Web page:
Sunday, April 03, 2005

Corruption and Imperialism

As all news centers on the passing of Pope John Paul II again today, I would like to take this opportunity to point out a major problem in a place he gave his attention when no one else did.

Pope's first visit to the Philippines sowed seeds of People Power revolt
The people of the Philippines cared greatly for the Pope and I believe he cared greatly for them.

US Imperialism: (that ought to get your attention coming from me)

Recently, the US has been labeled by much of the world and some in this country as imperialistic. Most of these attacks are politically motivated hollow banter. I’m still waiting for my cut of the Iraqi oil. There is one case of US imperialism that is consistently ignored. A crisis looms in the Philippines, and in this case, it is our fault.

Though I am not a Filipino, I am connected to the country. Someone with whom I am close recently returned from that country. It was her first trip home in 6 years. She told me that she cried over the state of the Philippines today. The last time I was there (1996) the country was poor, but the people had, for the most part, the staples of life. Today, the poor scrape for food, inflation and unemployment are out of control and the population is exploding. When a country that is this centered around Catholicism begins giving away free contraception, they are desperate.

What was always striking to me was how they could endure coups, earthquakes, typhoons and volcanoes and stay fairly upbeat and happy. Unlike our other ‘friends’ in Asia, the Filipinos almost seem proud of their historical connections to this country. The children are not taught English, they are taught in English. The most popular sports are basketball and boxing. Though they resent being treated as a vassal state and have a somewhat reactionary nationalistic trend when it comes to US relations, overall, they have a high opinion of us. I was consistently debated, but never degraded, while I was there. I cannot say the same for our friends the Koreans or the Japanese. Then again I never went to Mindanao.

To the point: The US acquired the Philippines following the Spanish American War for $20 million, along with Puerto Rico and Guam. We smashed an uprising shortly afterwards, killing around 20,000 Filipinos and at the expense of 7,000 Americans. The country gained its independence (from the US) in 1946. In 1969, Ferdinand Marcos was elected president. In 1973, he decided to elect himself Dictator. The United States allowed this to happen. Perhaps, since he allowed us to keep our bases and was basically an ally, no one cared. Perhaps, with the Cold War and Vietnam both in full swing, we just had other priorities. Marcos spent the next 16 years in power, installing a system of corruption and thievery that set the tone for the Philippines modern history. He topped it off by taking the national treasury with him to Hawaii shortly before his death.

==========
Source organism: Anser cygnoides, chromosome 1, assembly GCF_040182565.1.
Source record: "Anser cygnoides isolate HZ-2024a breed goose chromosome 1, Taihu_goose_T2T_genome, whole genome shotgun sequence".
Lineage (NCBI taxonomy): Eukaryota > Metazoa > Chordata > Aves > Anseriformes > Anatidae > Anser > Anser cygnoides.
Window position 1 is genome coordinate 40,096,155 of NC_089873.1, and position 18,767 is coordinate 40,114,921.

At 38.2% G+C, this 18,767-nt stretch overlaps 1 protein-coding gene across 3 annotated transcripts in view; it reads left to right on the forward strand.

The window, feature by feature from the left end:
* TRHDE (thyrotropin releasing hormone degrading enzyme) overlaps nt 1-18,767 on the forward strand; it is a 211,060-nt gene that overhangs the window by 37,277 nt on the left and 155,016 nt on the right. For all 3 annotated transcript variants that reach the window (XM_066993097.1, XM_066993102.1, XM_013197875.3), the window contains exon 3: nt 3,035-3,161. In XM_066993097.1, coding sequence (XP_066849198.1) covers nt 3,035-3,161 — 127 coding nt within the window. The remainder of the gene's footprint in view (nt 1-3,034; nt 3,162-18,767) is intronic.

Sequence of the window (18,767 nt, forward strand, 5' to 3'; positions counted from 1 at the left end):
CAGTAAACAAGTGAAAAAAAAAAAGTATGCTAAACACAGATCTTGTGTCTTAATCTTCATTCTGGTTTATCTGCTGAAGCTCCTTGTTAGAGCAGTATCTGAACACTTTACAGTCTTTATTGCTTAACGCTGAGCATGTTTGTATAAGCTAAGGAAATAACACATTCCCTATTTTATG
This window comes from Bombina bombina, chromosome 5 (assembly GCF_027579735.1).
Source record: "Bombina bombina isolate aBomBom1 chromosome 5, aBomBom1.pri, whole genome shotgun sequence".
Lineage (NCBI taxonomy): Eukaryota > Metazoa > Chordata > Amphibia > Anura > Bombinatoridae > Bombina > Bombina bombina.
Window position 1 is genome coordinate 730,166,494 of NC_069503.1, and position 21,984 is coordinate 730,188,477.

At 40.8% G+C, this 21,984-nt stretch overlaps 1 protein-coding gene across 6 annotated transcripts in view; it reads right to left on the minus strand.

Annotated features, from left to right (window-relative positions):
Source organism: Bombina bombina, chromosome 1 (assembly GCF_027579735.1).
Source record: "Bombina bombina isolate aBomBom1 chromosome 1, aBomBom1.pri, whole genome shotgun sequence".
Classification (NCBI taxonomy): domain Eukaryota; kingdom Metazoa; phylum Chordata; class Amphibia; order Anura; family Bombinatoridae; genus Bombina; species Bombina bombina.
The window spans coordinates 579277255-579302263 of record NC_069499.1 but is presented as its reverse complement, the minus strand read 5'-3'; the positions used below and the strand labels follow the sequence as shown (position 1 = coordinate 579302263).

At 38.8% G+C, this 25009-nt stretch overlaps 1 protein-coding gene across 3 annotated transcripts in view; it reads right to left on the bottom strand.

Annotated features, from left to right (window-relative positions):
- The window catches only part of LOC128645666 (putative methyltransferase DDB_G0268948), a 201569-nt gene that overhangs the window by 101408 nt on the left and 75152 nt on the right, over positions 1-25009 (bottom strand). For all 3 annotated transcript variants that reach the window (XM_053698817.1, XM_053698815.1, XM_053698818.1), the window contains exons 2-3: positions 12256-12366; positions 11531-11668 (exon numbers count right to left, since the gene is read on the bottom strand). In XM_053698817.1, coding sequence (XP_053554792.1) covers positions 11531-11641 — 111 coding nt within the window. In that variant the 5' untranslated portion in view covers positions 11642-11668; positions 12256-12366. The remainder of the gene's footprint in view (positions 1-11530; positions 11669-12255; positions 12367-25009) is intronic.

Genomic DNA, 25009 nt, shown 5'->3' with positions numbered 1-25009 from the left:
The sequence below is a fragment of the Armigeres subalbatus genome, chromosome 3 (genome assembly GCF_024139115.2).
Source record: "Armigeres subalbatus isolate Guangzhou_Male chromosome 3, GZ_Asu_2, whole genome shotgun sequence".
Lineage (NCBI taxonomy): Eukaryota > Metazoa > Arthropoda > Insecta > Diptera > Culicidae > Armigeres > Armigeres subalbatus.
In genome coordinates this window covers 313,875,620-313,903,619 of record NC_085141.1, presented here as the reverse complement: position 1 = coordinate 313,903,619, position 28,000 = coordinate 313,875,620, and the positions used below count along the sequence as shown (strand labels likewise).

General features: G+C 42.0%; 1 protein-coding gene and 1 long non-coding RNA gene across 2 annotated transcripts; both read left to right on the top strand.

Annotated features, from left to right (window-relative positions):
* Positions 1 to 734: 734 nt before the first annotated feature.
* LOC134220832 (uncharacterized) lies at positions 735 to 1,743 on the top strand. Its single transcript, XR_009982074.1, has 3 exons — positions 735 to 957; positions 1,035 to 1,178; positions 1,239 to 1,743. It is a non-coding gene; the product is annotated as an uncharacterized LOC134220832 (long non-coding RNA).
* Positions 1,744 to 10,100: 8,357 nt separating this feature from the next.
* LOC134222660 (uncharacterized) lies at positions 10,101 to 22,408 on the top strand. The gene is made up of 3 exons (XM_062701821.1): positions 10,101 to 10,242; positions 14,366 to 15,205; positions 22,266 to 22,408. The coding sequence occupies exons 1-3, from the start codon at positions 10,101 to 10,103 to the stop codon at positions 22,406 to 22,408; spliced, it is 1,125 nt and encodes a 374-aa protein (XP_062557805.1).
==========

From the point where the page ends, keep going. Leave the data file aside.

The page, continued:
Today, corruption is the system. To get a job, one must pay. What kind of sense does that make? The elected leaders seem to be of two types. Remnants of the Marcos crowd who are connected, or populists that see the presidency as the keys to the kingdom. The Filipinos are not helping themselves on the international front either. The debacle in Mindanao, in which 1000 US Marines were sent to wipe out Abu Sayyaf, only to be told to leave, did not help. Pulling out of Iraq really hurt Arroyo’s standing with the Bush administration.

A crisis is coming, probably within the next ten years. Whether in the form of famine, coup or both, I cannot predict, but its coming. This situation is our dirty laundry. Let me repeat, the United States is responsible. While the South Koreans, who owe us everything, dance in the streets burning US flags, we will let the Philippines rot. As we build our former enemy Japan into the second largest economy in the world, we will let the Philippines rot. At this point, I honestly don't have an answer to the problem. I suspect we will be forced to deal with it in the future.

So the next time you decide to croon about US imperialism, try to use a real example. There is one out there. I wonder what the Pope thought about it.